~saving 20p coins for the dryer and 50p coins for the washing machine!
~fitting plugs to electrical cords. I’m nifty with a pair of nail scissors and a screwdriver!

Birthday meal at Don Beni's in Englefield Green. This would have been in Year 3... How time flies!

Birthday meal at Don Beni’s in Englefield Green. This would have been in Year 3… How time flies!

Oh, and I was surprised to find that the English love their baths. As in, the actual bath tub. In my first hall of residence, there was only one shower on each floor — but four baths, which was a slight problem for this here shower fanatic. Solution? I acquired one of those plastic attachments that turn your bath into an improvised shower. Over the years, I owned at least a dozen of those, and it was only during my most recent move that I threw the last one out!

Graduation Day! @ Royal Holloway College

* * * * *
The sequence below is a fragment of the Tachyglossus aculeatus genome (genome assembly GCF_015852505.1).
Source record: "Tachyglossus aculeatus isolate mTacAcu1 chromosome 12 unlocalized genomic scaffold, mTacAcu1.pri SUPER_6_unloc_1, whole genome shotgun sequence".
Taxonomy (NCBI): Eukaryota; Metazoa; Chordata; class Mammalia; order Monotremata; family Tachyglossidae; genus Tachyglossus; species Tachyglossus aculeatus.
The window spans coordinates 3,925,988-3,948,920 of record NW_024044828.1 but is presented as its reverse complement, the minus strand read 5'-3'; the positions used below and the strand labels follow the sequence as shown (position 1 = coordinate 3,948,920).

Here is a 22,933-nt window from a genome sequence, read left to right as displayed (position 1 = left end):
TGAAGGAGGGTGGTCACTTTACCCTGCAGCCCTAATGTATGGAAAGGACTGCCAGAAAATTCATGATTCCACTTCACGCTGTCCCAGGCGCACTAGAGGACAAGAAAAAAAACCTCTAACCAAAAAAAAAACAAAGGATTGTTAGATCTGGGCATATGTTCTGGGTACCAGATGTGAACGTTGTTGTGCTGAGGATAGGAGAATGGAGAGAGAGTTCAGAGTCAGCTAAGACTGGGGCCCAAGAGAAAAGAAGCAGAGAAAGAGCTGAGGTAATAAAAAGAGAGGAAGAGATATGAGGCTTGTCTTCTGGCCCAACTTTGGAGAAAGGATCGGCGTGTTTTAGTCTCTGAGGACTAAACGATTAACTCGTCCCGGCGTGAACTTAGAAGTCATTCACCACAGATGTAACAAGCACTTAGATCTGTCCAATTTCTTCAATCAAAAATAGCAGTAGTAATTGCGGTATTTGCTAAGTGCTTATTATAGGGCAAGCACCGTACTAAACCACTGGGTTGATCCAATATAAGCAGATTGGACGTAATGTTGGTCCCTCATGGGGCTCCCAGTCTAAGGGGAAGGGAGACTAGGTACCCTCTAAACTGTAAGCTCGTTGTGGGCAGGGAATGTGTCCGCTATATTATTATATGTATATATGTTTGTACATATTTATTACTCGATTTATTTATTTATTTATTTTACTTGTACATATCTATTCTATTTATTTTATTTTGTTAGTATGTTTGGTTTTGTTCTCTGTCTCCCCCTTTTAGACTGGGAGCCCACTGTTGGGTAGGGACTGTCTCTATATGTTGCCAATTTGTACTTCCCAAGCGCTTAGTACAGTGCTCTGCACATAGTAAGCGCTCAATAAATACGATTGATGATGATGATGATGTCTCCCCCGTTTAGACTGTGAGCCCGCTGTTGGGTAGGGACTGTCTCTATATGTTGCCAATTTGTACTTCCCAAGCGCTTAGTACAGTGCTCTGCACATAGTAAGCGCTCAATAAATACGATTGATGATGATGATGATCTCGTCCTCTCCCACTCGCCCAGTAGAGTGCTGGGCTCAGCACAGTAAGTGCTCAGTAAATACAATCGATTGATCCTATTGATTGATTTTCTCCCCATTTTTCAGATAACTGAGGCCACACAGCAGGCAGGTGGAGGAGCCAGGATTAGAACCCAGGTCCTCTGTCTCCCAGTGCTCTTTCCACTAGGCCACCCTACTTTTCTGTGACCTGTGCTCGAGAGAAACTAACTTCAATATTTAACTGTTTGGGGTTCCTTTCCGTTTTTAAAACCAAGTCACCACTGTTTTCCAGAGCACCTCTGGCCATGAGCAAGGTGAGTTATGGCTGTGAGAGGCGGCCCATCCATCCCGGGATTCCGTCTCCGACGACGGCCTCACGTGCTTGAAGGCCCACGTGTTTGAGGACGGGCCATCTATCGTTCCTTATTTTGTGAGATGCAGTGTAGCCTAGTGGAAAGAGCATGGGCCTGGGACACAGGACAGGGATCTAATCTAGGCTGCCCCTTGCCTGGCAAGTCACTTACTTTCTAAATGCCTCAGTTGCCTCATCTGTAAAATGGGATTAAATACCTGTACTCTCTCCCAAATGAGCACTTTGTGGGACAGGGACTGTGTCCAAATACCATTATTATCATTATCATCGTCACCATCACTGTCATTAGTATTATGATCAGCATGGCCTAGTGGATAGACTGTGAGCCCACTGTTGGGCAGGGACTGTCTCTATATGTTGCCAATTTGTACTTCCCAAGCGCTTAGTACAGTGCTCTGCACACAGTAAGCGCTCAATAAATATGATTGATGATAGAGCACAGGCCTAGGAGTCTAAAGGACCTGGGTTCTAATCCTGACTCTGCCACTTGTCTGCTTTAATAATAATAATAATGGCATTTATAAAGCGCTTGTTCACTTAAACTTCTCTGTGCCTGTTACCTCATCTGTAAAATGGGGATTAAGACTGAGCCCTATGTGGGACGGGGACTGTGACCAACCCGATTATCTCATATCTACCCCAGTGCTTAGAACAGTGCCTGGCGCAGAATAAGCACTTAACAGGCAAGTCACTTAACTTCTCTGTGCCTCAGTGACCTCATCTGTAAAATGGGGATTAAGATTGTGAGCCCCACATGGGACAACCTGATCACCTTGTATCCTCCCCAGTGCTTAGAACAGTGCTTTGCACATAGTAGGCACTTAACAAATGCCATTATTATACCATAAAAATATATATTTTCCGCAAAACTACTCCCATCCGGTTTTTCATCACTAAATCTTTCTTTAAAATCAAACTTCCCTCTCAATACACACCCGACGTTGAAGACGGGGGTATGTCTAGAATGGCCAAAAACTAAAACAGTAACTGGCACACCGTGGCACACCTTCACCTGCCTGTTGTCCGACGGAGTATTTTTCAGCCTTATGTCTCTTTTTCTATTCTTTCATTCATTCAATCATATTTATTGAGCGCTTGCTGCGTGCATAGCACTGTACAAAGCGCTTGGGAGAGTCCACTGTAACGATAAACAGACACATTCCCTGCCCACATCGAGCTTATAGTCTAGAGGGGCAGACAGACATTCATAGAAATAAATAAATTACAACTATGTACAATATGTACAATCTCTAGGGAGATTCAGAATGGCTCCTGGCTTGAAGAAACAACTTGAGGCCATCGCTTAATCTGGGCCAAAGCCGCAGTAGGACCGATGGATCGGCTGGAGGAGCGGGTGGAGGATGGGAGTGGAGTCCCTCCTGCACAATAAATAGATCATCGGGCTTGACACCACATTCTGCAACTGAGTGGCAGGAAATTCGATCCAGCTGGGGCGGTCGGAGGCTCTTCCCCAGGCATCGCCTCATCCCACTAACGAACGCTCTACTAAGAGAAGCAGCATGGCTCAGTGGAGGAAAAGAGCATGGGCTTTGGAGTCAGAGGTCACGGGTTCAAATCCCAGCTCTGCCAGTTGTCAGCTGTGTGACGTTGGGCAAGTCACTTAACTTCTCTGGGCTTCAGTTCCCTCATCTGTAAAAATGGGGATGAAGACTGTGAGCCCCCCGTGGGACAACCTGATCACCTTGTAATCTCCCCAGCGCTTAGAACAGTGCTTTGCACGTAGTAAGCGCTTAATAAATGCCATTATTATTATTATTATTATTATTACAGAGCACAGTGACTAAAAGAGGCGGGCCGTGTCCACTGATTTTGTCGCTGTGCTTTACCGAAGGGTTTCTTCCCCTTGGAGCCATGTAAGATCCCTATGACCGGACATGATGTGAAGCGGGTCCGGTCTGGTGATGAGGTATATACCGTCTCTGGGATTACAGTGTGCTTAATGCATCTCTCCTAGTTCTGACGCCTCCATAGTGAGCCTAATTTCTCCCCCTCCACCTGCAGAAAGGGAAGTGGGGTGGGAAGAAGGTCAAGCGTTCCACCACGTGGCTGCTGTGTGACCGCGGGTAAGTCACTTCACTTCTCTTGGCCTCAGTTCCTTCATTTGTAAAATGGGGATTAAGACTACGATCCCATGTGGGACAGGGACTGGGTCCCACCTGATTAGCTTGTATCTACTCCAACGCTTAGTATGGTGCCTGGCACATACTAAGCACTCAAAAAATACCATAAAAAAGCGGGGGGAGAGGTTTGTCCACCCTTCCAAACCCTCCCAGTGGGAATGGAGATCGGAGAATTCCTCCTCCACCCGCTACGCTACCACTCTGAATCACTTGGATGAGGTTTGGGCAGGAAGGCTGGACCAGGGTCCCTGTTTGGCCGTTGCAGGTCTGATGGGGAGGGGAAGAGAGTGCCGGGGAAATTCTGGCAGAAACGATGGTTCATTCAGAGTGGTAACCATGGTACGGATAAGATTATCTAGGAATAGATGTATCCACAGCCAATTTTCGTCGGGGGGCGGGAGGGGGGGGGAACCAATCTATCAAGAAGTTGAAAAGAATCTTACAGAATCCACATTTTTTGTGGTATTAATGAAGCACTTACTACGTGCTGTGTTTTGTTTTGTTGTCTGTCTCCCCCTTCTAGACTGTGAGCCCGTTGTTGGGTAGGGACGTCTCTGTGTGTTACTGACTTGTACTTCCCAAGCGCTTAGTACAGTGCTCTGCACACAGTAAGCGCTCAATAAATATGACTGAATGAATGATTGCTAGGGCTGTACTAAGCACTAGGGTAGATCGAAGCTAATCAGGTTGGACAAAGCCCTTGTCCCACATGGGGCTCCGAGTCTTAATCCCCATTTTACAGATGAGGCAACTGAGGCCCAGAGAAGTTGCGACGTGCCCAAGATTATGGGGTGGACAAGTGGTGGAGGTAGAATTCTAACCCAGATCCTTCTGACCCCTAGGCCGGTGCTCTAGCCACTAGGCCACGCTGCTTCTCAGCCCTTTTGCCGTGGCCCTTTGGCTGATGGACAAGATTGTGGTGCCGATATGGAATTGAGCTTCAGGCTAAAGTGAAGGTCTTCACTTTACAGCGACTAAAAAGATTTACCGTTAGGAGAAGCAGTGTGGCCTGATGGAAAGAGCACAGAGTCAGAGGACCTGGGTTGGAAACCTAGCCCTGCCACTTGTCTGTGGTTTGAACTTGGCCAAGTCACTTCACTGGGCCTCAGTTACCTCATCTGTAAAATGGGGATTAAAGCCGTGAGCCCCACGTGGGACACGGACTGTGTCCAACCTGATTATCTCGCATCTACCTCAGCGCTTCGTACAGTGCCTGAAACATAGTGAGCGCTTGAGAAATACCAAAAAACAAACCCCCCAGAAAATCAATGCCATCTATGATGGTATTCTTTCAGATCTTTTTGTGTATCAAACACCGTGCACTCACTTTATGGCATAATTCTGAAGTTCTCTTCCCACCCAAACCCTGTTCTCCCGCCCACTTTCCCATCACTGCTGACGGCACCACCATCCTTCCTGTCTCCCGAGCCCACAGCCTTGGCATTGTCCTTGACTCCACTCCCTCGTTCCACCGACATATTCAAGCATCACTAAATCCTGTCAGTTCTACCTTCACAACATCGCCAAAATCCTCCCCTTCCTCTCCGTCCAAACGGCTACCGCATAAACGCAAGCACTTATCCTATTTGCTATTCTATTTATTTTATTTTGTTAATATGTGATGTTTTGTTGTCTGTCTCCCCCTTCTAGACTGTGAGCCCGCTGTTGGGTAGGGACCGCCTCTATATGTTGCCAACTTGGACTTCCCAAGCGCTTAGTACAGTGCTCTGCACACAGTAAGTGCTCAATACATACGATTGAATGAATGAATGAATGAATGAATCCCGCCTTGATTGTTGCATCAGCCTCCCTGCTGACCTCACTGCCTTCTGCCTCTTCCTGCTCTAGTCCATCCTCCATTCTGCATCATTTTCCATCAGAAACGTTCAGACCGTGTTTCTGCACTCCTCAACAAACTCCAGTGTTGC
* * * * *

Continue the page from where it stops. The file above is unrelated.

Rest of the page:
Graduation Day! @ Royal Holloway College

Taking Stock (Just Quickly)

What have I been up to these past 20 years? Please bear with me while indulge myself in a little personal stock-taking. I think the occasion warrants it. 🙂 Here’s a quick run-down of events:

1993 ~ arrive at Royal Holloway and Bedford New College in Egham

1996 ~ move on to St Antony’s College, Oxford

Matriculation Day at Oxford!

Matriculation Day at Oxford!

Singing in the College choir. If I hadn't dipped my toes in here, I'd never have met Jon three years later!

Singing in the College choir. If I hadn’t dipped my toes in here, I’d never have met Jon three years later!

1998 ~ find a job and move to London, where I lived in Covent Garden for six months before settling south of the river in Tooting.

2001 ~ after way too many disastrous dates with men who turned out to be rather… bizarre on second or third sight, I finally collide with Jon during a rehearsal for the Imperial College Choir summer concert. (Well. Our eyes collided. We didn’t meet until the following day.)

2003 ~ get married to Jon and move to Bristol

12 April 2003. The Big Day!

12 April 2003. The Big Day!

2004 ~ fall pregnant, quit job (not causally related to falling pregnant), and start writing a certain book!!!